States of the West Coast, the rise of homeless people has become part of everyday life.
The Monty, a bar in the Westlake neighborhood near downtown Los Angeles, generally does not open until 8 p.m. M. Partner and General Manager Corey Allen said that this is because a nearby shelter requires people who remain there to be in building 7. Waiting until after it opens means the streets are quieter.
Allen said that homeless people have entered their bar to bathe in bathroom sinks, and employees have developed a strategy to prevent people from accessing the panhandle among customers.
Theodore Neubauer, 78, sees the other side. Neubauer says he served in Vietnam but now lives in a tent in downtown Los Angeles. It is surrounded by thriving commercial and entertainment districts, and new apartments that are attracting many young people to the heart of the second most populous city in the country.
"Well, there is a million dollar view," he said.  Helping those like Neubauer is a political priority and political problem in Los Angeles.
Since last year, voters in the city and county of Los Angeles have approved a couple of initiatives to raise taxes that would raise $ 4.7 billion. next decade for affordable housing and services for the homeless. HUD Secretary Ben Carson praised the region for dealing with the problem and not relying solely on the federal government.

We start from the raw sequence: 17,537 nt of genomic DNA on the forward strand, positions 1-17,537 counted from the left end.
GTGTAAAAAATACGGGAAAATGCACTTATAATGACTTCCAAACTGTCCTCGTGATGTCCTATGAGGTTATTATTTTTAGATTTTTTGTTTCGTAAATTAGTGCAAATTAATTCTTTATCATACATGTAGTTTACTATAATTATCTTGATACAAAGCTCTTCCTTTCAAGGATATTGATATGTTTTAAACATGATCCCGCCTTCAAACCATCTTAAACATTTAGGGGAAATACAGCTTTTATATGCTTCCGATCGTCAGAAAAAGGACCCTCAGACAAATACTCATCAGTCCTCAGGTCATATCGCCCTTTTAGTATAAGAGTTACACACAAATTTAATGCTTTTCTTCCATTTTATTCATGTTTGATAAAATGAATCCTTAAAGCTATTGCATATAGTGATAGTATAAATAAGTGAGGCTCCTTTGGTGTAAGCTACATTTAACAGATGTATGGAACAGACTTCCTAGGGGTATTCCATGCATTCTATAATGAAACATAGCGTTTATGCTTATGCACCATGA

"We have to get away from the concept that only the government can solve the problem," he said. 19659017] But Mayor Eric Garcetti said insufficient federal funds for affordable housing and anti-choke programs are part of the reason for the city's current crisis.
"The crisis of homelessness in Los Angeles was not created in a vacuum, and can not be solved by LA alone," Garcetti said in a statement.
Excluding the Los Angeles region, the total lack of housing nationwide would have decreased by 1.5 percent compared to 2016.
The counties of Sacramento, California, which includes the state capital, and Alameda , which is home to Oakland, they also had increases for a year of more than 1,000 homeless people.
In contrast, the HUD report showed a prolonged decrease in homelessness that continues in most other regions. At the national level, the total number of homeless people decreased by 13 percent since 2010 and the unprotected number has decreased by 17 percent during that seven-year period, although some changes in the methodology and definitions throughout of the years can affect the comparisons.
included Atlanta, Philadelphia, Miami, the Denver area, and Hawaii, which declared a statewide emergency for the homeless in 2015.
The point-in-time homeless survey is based on shelter counts and in the streets. While it is imperfect, try to represent how many people are homeless at any given time. Those who regularly work with homeless people say that it is certainly an insufficient count, although many advocates and officials believe that it correctly identifies trends.
The report is presented to Congress and is used by government agencies as a money distribution factor for programs designed to help the homeless.
Mulvihill reported from Cherry Hill, New Jersey. AP videographer Krysta Fauria and photographer Jae Hong in Los Angeles contributed to this article.